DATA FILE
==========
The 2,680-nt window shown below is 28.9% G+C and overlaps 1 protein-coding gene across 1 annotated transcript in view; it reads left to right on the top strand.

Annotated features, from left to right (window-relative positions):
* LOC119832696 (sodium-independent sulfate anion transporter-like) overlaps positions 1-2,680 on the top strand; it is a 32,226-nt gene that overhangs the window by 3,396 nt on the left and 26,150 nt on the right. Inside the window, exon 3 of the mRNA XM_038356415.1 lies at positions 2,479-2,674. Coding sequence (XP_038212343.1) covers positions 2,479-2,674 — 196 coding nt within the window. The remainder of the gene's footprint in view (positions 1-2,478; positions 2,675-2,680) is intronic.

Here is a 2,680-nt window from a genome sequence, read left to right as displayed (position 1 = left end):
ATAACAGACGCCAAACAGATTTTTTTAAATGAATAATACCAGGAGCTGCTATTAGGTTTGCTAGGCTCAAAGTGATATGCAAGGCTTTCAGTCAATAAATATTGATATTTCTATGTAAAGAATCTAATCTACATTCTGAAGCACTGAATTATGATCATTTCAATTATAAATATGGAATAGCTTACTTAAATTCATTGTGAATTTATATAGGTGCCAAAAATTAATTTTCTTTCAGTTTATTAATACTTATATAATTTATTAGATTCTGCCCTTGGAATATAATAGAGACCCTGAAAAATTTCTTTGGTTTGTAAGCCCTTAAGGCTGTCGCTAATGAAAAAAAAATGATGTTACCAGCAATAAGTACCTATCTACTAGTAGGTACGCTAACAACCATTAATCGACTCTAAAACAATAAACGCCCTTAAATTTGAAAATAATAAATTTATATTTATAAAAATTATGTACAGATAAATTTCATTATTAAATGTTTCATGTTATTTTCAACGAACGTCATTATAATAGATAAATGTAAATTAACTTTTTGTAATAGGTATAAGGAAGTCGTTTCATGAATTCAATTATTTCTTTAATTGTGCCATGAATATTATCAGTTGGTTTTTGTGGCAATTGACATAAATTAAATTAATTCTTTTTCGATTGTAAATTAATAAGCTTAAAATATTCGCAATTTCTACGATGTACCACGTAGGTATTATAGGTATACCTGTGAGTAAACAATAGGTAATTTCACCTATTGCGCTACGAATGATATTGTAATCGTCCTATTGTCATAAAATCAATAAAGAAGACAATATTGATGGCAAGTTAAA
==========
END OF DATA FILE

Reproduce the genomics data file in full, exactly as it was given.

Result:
The 2,680-nt window shown below is 28.9% G+C and overlaps 1 protein-coding gene across 1 annotated transcript in view; it reads left to right on the top strand.

Annotated features, from left to right (window-relative positions):
* LOC119832696 (sodium-independent sulfate anion transporter-like) overlaps positions 1-2,680 on the top strand; it is a 32,226-nt gene that overhangs the window by 3,396 nt on the left and 26,150 nt on the right. Inside the window, exon 3 of the mRNA XM_038356415.1 lies at positions 2,479-2,674. Coding sequence (XP_038212343.1) covers positions 2,479-2,674 — 196 coding nt within the window. The remainder of the gene's footprint in view (positions 1-2,478; positions 2,675-2,680) is intronic.

Here is a 2,680-nt window from a genome sequence, read left to right as displayed (position 1 = left end):
ATAACAGACGCCAAACAGATTTTTTTAAATGAATAATACCAGGAGCTGCTATTAGGTTTGCTAGGCTCAAAGTGATATGCAAGGCTTTCAGTCAATAAATATTGATATTTCTATGTAAAGAATCTAATCTACATTCTGAAGCACTGAATTATGATCATTTCAATTATAAATATGGAATAGCTTACTTAAATTCATTGTGAATTTATATAGGTGCCAAAAATTAATTTTCTTTCAGTTTATTAATACTTATATAATTTATTAGATTCTGCCCTTGGAATATAATAGAGACCCTGAAAAATTTCTTTGGTTTGTAAGCCCTTAAGGCTGTCGCTAATGAAAAAAAAATGATGTTACCAGCAATAAGTACCTATCTACTAGTAGGTACGCTAACAACCATTAATCGACTCTAAAACAATAAACGCCCTTAAATTTGAAAATAATAAATTTATATTTATAAAAATTATGTACAGATAAATTTCATTATTAAATGTTTCATGTTATTTTCAACGAACGTCATTATAATAGATAAATGTAAATTAACTTTTTGTAATAGGTATAAGGAAGTCGTTTCATGAATTCAATTATTTCTTTAATTGTGCCATGAATATTATCAGTTGGTTTTTGTGGCAATTGACATAAATTAAATTAATTCTTTTTCGATTGTAAATTAATAAGCTTAAAATATTCGCAATTTCTACGATGTACCACGTAGGTATTATAGGTATACCTGTGAGTAAACAATAGGTAATTTCACCTATTGCGCTACGAATGATATTGTAATCGTCCTATTGTCATAAAATCAATAAAGAAGACAATATTGATGGCAAGTTAAA